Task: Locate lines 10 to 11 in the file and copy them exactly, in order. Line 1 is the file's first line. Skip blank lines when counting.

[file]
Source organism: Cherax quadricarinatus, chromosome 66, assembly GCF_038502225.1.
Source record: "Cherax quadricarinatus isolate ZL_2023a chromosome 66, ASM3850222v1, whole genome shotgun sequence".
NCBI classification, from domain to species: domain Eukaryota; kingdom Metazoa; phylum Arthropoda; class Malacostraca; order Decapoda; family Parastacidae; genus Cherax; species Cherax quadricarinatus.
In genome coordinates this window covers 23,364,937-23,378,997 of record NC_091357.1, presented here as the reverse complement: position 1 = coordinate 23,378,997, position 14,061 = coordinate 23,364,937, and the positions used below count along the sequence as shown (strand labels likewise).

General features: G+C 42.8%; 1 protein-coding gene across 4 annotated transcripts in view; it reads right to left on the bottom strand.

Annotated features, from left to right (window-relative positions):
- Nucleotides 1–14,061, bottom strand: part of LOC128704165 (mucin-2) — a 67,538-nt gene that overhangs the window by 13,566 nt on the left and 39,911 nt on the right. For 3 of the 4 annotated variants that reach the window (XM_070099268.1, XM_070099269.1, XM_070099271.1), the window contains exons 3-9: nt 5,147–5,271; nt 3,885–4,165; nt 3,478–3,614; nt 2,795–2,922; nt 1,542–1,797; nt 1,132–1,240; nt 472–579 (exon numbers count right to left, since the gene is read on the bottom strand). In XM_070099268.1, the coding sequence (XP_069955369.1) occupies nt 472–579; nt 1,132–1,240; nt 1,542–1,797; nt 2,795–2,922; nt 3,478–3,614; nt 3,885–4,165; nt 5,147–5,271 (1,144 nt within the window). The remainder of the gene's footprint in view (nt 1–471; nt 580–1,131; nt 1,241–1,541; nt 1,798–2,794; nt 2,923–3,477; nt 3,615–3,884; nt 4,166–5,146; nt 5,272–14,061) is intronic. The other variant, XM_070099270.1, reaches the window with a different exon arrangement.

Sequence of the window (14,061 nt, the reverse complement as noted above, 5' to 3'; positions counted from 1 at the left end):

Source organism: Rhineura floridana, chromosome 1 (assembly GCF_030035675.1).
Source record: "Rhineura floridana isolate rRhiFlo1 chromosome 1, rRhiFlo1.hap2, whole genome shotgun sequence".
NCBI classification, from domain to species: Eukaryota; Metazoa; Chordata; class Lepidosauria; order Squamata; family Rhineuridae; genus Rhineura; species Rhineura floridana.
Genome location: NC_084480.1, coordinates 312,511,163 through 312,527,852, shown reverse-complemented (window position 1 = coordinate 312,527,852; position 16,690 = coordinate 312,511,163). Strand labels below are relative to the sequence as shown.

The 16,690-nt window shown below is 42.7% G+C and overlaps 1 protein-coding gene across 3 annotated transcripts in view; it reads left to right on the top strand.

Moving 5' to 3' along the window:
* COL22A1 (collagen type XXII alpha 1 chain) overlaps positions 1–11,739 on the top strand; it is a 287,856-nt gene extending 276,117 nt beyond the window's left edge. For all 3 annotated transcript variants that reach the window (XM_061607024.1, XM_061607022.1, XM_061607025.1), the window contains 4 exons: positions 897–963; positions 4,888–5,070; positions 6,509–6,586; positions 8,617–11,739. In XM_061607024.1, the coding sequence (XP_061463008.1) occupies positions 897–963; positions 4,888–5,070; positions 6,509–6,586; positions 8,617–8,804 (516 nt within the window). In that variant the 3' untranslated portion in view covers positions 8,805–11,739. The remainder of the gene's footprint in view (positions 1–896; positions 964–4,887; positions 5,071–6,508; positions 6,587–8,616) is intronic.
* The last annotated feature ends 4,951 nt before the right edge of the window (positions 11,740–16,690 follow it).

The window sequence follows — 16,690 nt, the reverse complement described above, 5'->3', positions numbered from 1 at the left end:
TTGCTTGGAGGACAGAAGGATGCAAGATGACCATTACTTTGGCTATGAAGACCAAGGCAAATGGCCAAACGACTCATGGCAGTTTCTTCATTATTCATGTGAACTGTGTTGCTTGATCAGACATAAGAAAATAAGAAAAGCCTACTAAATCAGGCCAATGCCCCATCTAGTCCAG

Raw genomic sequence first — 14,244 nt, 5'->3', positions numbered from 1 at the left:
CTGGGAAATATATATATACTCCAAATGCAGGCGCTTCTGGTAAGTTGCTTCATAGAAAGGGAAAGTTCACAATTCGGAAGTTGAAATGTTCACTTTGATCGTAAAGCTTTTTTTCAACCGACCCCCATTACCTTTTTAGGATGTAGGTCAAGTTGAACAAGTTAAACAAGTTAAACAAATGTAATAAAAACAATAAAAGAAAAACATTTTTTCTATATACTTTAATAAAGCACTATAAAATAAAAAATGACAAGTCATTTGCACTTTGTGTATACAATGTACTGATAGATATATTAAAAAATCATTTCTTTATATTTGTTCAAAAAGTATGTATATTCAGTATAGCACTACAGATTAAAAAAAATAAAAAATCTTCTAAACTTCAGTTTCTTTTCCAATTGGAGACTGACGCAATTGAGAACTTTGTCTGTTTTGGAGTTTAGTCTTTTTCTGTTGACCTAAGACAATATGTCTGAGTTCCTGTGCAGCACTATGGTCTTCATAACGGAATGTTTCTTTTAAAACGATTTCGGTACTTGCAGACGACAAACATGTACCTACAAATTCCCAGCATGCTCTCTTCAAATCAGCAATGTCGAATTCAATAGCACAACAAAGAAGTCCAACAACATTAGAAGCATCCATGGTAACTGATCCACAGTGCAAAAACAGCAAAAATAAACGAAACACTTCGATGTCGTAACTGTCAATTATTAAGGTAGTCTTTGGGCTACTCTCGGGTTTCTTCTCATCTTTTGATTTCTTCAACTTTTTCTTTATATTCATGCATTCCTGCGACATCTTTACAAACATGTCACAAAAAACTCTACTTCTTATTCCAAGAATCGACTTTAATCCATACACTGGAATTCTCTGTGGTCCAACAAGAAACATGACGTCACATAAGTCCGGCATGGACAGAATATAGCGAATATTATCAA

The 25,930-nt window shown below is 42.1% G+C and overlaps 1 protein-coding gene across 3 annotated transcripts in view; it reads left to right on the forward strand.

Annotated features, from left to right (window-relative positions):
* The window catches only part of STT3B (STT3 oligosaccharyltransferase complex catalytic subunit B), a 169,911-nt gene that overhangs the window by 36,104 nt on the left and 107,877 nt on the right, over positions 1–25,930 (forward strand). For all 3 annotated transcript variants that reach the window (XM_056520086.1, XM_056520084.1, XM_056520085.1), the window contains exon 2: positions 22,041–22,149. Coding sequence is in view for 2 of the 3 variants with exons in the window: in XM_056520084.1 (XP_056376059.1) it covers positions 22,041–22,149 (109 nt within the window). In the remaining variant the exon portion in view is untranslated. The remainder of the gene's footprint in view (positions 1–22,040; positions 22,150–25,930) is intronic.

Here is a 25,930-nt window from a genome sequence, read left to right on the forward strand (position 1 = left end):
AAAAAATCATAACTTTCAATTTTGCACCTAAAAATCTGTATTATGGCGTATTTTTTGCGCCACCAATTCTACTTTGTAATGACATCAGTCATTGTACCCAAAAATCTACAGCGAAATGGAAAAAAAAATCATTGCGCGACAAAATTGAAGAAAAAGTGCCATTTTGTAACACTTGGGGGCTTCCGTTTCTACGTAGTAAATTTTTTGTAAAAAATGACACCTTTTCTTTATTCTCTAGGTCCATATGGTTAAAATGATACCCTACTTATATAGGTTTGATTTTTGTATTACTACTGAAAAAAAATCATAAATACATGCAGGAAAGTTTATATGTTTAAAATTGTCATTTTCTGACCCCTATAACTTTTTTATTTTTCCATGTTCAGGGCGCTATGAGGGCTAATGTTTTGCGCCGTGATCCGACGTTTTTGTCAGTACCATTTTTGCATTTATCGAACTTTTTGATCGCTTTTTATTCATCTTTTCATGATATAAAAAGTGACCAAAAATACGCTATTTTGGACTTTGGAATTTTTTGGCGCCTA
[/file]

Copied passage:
Source record: "Rhineura floridana isolate rRhiFlo1 chromosome 1, rRhiFlo1.hap2, whole genome shotgun sequence".
NCBI classification, from domain to species: Eukaryota; Metazoa; Chordata; class Lepidosauria; order Squamata; family Rhineuridae; genus Rhineura; species Rhineura floridana.